This study aimed to evaluate the allometric growth of various parts of four naturalized pig breeds in Brazil in relation to hip height, snout length, and head length.

Material and Methods

Two hundred and twenty male and female naturalized pigs were used. These included 63 Monteiros, 104 Mouras, 14 Nilos and 39 Piaus between 30 days and nine years of age. The traits selected as indicators of bone growth included head (HL) and snout length (SnL) as well as shoulder height (SH). The other traits measured included body length (BL), dorsal-sternal distance (DsD), ear length (EL), chest perimeter (CP), interschiadic distance (IqD), interorbital distance (IoD), hip length (HpL), longitudinal distance (LD), shoulder length (SL), tail length (TL), and bicostal diameter (BD) according to McManus et al.(1) and described below (Table 1). However, not all traits were measured in all breeds due management issues.

Table 1 Description and abbreviation of morphological traits measurements performed with locally adapted Brazilian pigs 

Trait Abbreviation Description
Bicostal diameter BD Distance between two ribs as reference the 12th rib
Body length BL Distance from the external occipital protuberance to the base off the tail on the dorsal line; distance between tip of scapula and ischium, measured as the distance between the point of shoulder and the pin bone
Chest perimeter CP Total distance around the animal (circumference) measured directly behind the front leg
Dorsal- sternal distance DsD From the point of the shoulder to the sternum: distance between back and sternum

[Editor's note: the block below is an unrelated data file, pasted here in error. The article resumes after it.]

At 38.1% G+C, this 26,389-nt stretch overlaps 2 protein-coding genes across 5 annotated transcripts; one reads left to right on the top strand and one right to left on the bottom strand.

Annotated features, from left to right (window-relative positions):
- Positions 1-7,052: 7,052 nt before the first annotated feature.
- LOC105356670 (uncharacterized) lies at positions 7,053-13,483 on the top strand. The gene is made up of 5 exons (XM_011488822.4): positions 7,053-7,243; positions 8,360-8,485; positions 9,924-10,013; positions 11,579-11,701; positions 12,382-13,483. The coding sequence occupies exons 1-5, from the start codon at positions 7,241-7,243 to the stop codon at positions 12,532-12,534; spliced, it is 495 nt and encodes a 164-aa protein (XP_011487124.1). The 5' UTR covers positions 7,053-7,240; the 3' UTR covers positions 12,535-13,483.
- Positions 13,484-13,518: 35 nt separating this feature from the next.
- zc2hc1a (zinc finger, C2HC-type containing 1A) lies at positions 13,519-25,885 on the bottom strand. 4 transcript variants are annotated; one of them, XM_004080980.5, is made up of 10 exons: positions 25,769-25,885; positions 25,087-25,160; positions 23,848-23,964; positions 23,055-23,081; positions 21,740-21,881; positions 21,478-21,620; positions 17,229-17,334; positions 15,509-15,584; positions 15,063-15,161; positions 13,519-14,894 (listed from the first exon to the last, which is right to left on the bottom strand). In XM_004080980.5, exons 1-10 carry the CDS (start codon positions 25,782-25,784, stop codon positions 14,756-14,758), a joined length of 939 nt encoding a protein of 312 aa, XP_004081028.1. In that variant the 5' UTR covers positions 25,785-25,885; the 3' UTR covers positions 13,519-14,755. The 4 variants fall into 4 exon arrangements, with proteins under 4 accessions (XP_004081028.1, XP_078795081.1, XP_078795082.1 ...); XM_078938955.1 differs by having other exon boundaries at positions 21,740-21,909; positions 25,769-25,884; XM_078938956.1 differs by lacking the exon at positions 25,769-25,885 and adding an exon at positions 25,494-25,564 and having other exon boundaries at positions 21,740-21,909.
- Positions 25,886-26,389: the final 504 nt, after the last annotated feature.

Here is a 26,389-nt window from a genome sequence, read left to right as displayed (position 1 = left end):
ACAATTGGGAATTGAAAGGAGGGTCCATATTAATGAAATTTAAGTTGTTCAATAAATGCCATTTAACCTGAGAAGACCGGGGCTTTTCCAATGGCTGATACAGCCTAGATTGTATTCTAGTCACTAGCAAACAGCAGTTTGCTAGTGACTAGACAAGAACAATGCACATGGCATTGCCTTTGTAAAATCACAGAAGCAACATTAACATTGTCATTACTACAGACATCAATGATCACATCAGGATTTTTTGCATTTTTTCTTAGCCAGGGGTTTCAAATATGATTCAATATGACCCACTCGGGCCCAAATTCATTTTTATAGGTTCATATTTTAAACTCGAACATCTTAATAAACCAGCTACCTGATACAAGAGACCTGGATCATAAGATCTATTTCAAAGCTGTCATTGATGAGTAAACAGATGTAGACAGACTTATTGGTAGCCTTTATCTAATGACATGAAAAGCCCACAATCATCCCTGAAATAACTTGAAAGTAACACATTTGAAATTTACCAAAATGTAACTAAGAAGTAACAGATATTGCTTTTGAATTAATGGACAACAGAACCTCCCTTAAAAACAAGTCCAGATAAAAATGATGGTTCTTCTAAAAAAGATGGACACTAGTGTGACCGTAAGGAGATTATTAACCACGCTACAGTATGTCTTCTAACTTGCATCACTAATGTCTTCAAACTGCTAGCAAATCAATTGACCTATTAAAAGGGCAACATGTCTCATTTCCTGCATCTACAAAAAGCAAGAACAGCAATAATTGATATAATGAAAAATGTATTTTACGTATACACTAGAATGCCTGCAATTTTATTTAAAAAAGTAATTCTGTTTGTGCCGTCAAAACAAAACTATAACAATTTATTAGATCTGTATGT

Ear length EL From central point of the base to the vertix; from the base of the notch to the most distant point of the margin of the pinna (external ear)
Head length HL From the external occiptal protuberance to tip of nasal bone
Hip length HpL From the external iliac tuberosity to the point of the pin bone; from the external angle of the ileum to the ischiatic tuberosity
Interischiadic distance IqD Distance between external point of both ischial bones
Interorbital distance IoD Between both frontal sigmoid apophysis; distance between left and right endocanthion
Longitudinal distance LD From the point of the shoulder to the point of the pin bone
Shoulder height SH Distance from the surface of the shoulder to the point of the pin bone
Shoulder length SL From the superior border of the scapula to the carpus
Snout length SnL Tip of nasal bone to coronal suture; From the frontal-nasal suture to the point of the snout
Tail length TL From insertion of the tail to the tail tip

Nilo breed was measured in the Distrito Federal state; Monteiro breed in the Pantanal region in Mato Grosso do Sul state; Moura breed in Concórdia, Santa Catarina state and Piau breed was measured in Itaberaba, Bahia state (Figure 1).

Figure 1 Brazilian naturalized pig breeds: A - Moura; B - Piau; C - Monteiro; D - Nilo. 

Allometric growth of the different regions was determined compared to the SH, HL and SnL using the equation defined by Huxley(2): Y=aXb e, and logarithmitised as: lnY=lna+blnX+lne . Where: "Y" is the response variable (measure of each region); "a" is the intercept; "b" is the allometric coefficient; "X" is the independent variable (SH, HL or SnL) and "e" is the random error or the degree of uncertainty related to interpolation.

The hypothesis that b = 1 was tested using the "t" test of Student at 5%. The study was carried out by sex and breed to verify if the gender of different breeds developed differently.

Growth was considered isogonic when b=1, meaning that growth of each region was similar to the independent measure. When b≠1, growth of the region was precocious (b<1) or late (b>1) heterogonic in relation to the independent measure. Analyses were carried out using the REG procedure of SAS® v.9.3 (Statistical Analysis System, Cary, North Carolina).

Results and Discussion